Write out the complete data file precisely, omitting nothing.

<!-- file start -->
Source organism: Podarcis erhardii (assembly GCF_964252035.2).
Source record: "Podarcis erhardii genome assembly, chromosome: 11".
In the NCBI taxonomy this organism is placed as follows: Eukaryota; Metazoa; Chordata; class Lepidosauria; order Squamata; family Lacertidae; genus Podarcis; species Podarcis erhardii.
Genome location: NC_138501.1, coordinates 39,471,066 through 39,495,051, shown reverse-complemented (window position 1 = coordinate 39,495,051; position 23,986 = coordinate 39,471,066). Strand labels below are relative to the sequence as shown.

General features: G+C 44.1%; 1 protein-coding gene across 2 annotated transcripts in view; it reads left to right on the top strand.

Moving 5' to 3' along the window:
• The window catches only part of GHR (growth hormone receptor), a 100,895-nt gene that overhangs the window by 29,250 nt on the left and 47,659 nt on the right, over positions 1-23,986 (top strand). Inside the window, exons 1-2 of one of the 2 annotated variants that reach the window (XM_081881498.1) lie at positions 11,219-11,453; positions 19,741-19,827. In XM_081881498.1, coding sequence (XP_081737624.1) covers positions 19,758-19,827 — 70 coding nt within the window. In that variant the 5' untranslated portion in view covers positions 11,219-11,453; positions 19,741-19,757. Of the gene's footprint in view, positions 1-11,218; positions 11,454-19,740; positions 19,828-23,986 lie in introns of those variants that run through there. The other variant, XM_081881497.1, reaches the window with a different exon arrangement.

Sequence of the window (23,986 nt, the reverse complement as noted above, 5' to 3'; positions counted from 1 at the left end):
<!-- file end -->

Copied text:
Source organism: Podarcis erhardii (assembly GCF_964252035.2).
Source record: "Podarcis erhardii genome assembly, chromosome: 11".
In the NCBI taxonomy this organism is placed as follows: Eukaryota; Metazoa; Chordata; class Lepidosauria; order Squamata; family Lacertidae; genus Podarcis; species Podarcis erhardii.
Genome location: NC_138501.1, coordinates 39,471,066 through 39,495,051, shown reverse-complemented (window position 1 = coordinate 39,495,051; position 23,986 = coordinate 39,471,066). Strand labels below are relative to the sequence as shown.

General features: G+C 44.1%; 1 protein-coding gene across 2 annotated transcripts in view; it reads left to right on the top strand.

Moving 5' to 3' along the window:
• The window catches only part of GHR (growth hormone receptor), a 100,895-nt gene that overhangs the window by 29,250 nt on the left and 47,659 nt on the right, over positions 1-23,986 (top strand). Inside the window, exons 1-2 of one of the 2 annotated variants that reach the window (XM_081881498.1) lie at positions 11,219-11,453; positions 19,741-19,827. In XM_081881498.1, coding sequence (XP_081737624.1) covers positions 19,758-19,827 — 70 coding nt within the window. In that variant the 5' untranslated portion in view covers positions 11,219-11,453; positions 19,741-19,757. Of the gene's footprint in view, positions 1-11,218; positions 11,454-19,740; positions 19,828-23,986 lie in introns of those variants that run through there. The other variant, XM_081881497.1, reaches the window with a different exon arrangement.

Sequence of the window (23,986 nt, the reverse complement as noted above, 5' to 3'; positions counted from 1 at the left end):